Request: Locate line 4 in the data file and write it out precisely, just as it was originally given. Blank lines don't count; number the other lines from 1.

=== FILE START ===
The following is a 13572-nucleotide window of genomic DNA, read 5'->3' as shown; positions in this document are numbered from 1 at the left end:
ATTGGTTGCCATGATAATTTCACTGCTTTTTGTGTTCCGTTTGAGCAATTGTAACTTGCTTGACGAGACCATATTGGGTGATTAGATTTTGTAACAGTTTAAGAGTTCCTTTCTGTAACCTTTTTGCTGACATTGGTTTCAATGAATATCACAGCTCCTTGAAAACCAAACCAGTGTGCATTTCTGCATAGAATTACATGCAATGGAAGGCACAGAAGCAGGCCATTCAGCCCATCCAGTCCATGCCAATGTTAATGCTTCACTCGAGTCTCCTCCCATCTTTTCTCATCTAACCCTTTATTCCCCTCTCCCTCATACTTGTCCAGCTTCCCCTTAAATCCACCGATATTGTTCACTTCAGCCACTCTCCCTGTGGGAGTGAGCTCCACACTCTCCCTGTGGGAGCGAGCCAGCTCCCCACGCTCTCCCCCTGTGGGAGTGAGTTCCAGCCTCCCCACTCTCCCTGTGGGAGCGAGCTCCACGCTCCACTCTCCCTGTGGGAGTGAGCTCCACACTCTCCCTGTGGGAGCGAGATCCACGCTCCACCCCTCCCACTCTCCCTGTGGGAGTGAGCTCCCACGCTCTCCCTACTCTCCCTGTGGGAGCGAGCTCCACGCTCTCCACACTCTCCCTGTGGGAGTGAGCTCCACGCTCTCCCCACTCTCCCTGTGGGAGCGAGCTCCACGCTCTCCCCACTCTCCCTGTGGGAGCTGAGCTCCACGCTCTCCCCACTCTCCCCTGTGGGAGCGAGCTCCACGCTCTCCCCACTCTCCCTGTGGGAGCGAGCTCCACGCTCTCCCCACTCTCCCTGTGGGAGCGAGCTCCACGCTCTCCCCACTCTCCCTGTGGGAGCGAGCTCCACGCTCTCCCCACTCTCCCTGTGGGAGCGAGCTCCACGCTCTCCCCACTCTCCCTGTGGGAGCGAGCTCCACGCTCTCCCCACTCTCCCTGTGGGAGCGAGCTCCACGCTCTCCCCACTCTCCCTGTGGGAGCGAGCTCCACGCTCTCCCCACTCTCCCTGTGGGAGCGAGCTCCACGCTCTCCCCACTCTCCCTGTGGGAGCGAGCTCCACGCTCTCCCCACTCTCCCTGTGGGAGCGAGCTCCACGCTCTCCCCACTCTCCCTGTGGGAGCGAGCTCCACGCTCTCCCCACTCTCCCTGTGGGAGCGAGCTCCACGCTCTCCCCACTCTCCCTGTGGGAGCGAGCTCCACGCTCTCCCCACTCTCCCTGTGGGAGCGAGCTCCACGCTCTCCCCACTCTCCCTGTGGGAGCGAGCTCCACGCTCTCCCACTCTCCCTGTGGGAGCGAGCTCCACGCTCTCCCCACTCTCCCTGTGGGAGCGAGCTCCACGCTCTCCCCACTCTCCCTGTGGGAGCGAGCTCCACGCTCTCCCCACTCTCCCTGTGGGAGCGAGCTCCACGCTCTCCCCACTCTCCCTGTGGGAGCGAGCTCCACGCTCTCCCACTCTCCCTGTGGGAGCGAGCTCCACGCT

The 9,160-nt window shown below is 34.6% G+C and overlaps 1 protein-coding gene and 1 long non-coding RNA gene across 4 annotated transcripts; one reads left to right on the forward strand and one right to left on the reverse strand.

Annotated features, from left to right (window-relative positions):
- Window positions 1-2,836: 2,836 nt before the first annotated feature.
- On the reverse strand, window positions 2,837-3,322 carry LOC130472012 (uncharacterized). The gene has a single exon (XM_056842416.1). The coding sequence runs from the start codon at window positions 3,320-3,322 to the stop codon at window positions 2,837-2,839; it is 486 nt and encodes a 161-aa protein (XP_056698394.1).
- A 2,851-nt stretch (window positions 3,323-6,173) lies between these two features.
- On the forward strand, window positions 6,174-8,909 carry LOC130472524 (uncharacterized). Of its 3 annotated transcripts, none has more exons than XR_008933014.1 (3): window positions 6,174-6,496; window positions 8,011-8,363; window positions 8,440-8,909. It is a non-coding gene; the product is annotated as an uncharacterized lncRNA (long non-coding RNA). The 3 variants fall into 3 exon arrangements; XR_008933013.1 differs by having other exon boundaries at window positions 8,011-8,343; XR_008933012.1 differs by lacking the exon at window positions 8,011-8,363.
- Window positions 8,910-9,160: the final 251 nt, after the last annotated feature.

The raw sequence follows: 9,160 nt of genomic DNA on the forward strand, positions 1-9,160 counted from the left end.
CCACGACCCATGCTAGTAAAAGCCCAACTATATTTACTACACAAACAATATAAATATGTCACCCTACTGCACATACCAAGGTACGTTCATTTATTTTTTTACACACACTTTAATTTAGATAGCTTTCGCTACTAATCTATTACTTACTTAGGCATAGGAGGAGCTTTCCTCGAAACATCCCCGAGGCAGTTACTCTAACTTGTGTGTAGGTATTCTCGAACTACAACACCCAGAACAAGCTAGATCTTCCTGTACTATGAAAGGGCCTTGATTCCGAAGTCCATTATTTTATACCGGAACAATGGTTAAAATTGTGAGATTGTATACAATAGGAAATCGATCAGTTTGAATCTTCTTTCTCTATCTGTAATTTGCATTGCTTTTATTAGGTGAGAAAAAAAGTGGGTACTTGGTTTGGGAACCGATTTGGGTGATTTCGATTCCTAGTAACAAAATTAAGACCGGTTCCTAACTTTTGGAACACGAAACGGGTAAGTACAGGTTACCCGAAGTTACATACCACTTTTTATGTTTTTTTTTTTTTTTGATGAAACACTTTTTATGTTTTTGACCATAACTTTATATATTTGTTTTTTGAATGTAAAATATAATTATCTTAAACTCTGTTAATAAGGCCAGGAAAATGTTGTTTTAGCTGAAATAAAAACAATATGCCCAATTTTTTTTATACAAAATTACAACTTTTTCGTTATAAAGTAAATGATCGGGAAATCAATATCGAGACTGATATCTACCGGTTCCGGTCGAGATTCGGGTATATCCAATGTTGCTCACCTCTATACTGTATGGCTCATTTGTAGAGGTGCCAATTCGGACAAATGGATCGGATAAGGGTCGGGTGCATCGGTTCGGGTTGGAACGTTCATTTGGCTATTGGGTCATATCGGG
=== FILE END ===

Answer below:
Annotated features, from left to right (window-relative positions):